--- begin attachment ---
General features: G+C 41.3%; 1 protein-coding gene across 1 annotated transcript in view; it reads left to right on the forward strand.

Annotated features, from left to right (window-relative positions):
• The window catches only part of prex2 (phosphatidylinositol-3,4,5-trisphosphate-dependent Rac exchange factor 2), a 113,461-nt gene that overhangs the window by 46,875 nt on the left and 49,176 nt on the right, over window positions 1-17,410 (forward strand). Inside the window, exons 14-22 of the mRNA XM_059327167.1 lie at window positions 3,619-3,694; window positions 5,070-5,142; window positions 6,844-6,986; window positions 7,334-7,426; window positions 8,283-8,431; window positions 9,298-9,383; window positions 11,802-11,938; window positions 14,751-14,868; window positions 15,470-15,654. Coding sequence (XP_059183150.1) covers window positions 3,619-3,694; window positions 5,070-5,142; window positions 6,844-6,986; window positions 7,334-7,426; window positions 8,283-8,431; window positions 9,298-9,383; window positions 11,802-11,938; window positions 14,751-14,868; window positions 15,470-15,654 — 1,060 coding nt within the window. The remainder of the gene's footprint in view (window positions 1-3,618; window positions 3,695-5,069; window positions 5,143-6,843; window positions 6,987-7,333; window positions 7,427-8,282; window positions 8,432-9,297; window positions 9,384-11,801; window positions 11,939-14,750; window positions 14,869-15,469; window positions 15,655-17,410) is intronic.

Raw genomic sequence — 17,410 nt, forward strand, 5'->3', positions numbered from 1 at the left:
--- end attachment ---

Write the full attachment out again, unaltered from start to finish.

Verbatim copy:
General features: G+C 41.3%; 1 protein-coding gene across 1 annotated transcript in view; it reads left to right on the forward strand.

Annotated features, from left to right (window-relative positions):
• The window catches only part of prex2 (phosphatidylinositol-3,4,5-trisphosphate-dependent Rac exchange factor 2), a 113,461-nt gene that overhangs the window by 46,875 nt on the left and 49,176 nt on the right, over window positions 1-17,410 (forward strand). Inside the window, exons 14-22 of the mRNA XM_059327167.1 lie at window positions 3,619-3,694; window positions 5,070-5,142; window positions 6,844-6,986; window positions 7,334-7,426; window positions 8,283-8,431; window positions 9,298-9,383; window positions 11,802-11,938; window positions 14,751-14,868; window positions 15,470-15,654. Coding sequence (XP_059183150.1) covers window positions 3,619-3,694; window positions 5,070-5,142; window positions 6,844-6,986; window positions 7,334-7,426; window positions 8,283-8,431; window positions 9,298-9,383; window positions 11,802-11,938; window positions 14,751-14,868; window positions 15,470-15,654 — 1,060 coding nt within the window. The remainder of the gene's footprint in view (window positions 1-3,618; window positions 3,695-5,069; window positions 5,143-6,843; window positions 6,987-7,333; window positions 7,427-8,282; window positions 8,432-9,297; window positions 9,384-11,801; window positions 11,939-14,750; window positions 14,869-15,469; window positions 15,655-17,410) is intronic.

Raw genomic sequence — 17,410 nt, forward strand, 5'->3', positions numbered from 1 at the left: